“Wheels Within Wheels”
is episode 25 of
Ball Lightning
a Novel in Progress
in Serial Format at The Coming of the Toads.
(Click link for continuous, one page view of all episodes.)

Occultation

Inventory. Queen Anne house. Job. 

Had I more resources at hand, my horizon might not have looked so limited. I took inventory: 2 pairs of jeans; 2 shirts; 2 pairs of socks; 1 pair of good walking shoes; a small shaving kit with toothbrush; 2 towels; 1 notebook, 1 pen, 1 pencil; cell phone and charger; $300 cash and some change; 1 piece of identification, an expired driver’s license; 1 bank card. Also in my duffle, a space blanket, a wool lifeguard blanket, both part of an emergency kit: electric torch, matches in waterproof box, first aid kit, iodine pills, scissors, a fat pocket knife, a green glow stick, a bright orange whistle. A small box with fishing line and hooks, a plastic jar of pink salmon eggs. A plastic folding cup. I pictured my wardrobe in the house on Queen Anne – the suits, the ties, the shoes for every occasion, belts, hats, gloves, stacks of laundered shirts, drawers full of socks, a closet full of jackets, coats, vests, pullovers, sweaters, shorts, jeans, bathing suits, wetsuit. In the garage, surfboards, the Vespa, my pickup truck, the station wagon, bicycles, baseball equipment, golf clubs, fishing gear, camping tents and sleeping bags. I walked through the house: books in every room; kitchen stuffed with dishes, pantry stuffed with canned goods, boxes of pasta, bags of coffee; breadbox in the nook; fruit basket. Shelves stuffed with herbs, condiments, cookbooks, oatmeal, rice, sugar, oils, red wine vinegar, chocolates, salts and peppers. In the basement, a freezer stuffed with salmon from our recent float plane trip to Alaska, frozen jams and bags of tomatoes, sides of bacon, rib eye steaks, a couple of roasts, a turkey, chicken breasts and chicken legs, butter, cheeses, breads, bags of frozen vegetables. All around the house, chairs, couches, tables, more chairs. Beds. Closets stuffed with stuff. Bathrooms smelling of lavender and honey. Medicine chests stuffed with pills, toothpaste, blades, creams, ointments, oils. Attic smelling of musk and dust, stuffed with old furniture, mirrors, costumes, chests stuffed with knicknacks, ornaments, toys, stuffed animals, dolls, vinyl record albums warped from heat. In the entry, parlor, living room – bouquets of flowers, houseplants, cats sleeping on warm window sills. Walls covered with paintings, photographs, lithographs, wreaths of dried flowers. A grand piano, its lid closed. I came back to my room in the Hotel Julian and thought again of the possibility of finding some part time work. Time for a bit of mindfulness. Nothing like living in the moment. But I had no resume, no references, no degrees or certificates of training of any kind, no background, no past. The only information I might put on a job application was my name and temporary address. If you’ve no past, you’ve no future. What would I say in an interview? I was a god? I was Risk Manager to the gods. I spent a few minutes role playing with myself an interview scenario. A god of what? A retired god. Oh, I see. I looked through the help wanted ads. Employers were looking for specialists. I had no specialty. And I was only part human. That part of me had not existed once before, a time I did not remember, then a life – family, school, military, work, family again, then retirement, an early retirement – then again that part I cannot remember would presumably return. Then a transubstantiation back to bread and wine, only the appearance of a god remaining. Who would hire such a creature?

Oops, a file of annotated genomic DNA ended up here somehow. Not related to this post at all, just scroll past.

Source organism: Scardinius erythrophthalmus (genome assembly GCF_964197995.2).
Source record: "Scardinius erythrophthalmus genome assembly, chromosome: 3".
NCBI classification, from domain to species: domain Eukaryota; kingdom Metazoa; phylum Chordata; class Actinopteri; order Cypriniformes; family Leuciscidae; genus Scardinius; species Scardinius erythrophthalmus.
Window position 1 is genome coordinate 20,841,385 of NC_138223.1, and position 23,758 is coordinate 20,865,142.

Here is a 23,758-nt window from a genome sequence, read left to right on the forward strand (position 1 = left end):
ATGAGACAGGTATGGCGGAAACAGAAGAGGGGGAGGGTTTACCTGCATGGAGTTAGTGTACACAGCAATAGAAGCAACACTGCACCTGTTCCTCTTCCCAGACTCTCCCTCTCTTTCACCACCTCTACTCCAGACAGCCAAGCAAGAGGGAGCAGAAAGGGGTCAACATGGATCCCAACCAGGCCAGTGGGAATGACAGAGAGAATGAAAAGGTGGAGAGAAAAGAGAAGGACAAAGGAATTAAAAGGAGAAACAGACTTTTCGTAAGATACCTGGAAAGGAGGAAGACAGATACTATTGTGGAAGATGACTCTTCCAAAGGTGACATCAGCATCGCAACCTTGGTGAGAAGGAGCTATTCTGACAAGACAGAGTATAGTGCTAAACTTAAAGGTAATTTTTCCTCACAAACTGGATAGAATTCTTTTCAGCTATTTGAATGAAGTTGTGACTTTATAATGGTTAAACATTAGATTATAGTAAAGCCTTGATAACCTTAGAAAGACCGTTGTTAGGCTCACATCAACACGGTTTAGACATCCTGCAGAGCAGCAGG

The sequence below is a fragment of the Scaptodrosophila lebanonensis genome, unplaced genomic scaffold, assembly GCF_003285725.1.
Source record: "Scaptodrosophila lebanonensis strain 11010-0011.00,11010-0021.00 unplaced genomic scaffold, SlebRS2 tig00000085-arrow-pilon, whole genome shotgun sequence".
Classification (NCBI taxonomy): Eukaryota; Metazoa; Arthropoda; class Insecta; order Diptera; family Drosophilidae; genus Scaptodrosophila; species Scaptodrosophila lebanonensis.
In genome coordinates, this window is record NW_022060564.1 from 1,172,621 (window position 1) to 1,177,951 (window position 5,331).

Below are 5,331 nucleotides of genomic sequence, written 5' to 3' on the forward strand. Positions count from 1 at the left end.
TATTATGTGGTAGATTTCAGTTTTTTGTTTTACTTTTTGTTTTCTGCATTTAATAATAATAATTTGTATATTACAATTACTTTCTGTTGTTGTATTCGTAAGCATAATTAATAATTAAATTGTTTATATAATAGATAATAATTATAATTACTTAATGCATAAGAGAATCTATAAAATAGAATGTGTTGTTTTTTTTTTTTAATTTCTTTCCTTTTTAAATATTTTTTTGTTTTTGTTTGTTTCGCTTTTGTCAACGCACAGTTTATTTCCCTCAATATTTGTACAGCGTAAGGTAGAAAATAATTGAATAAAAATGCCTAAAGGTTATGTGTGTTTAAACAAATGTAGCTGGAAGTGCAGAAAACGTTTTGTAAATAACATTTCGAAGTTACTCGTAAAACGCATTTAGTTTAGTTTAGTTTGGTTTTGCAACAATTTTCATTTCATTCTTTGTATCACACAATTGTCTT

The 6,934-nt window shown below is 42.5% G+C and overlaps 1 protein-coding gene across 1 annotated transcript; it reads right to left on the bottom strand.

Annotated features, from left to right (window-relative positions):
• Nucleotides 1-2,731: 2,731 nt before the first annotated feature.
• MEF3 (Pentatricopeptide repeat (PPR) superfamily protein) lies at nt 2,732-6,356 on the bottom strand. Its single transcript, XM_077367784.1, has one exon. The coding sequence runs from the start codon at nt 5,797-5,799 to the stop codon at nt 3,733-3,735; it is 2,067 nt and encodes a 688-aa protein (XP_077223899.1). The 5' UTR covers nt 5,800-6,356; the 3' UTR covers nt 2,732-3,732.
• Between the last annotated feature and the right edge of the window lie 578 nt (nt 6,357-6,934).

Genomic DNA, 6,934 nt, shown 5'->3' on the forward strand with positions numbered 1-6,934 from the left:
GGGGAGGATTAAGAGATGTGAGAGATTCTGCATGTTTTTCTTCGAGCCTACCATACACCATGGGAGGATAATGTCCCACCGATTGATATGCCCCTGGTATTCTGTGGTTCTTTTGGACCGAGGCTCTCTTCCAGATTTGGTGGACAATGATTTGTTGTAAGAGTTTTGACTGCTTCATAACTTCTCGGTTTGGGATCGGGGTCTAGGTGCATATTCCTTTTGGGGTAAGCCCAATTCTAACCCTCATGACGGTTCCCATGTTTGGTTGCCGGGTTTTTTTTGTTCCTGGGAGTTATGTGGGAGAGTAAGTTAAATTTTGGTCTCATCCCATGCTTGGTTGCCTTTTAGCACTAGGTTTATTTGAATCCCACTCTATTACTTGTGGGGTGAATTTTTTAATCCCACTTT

“Occultation”
is episode 24 of
Ball Lightning
a Novel in Progress
in Serial Format at The Coming of the Toads.
(Click link for continuous, one page view of all episodes.)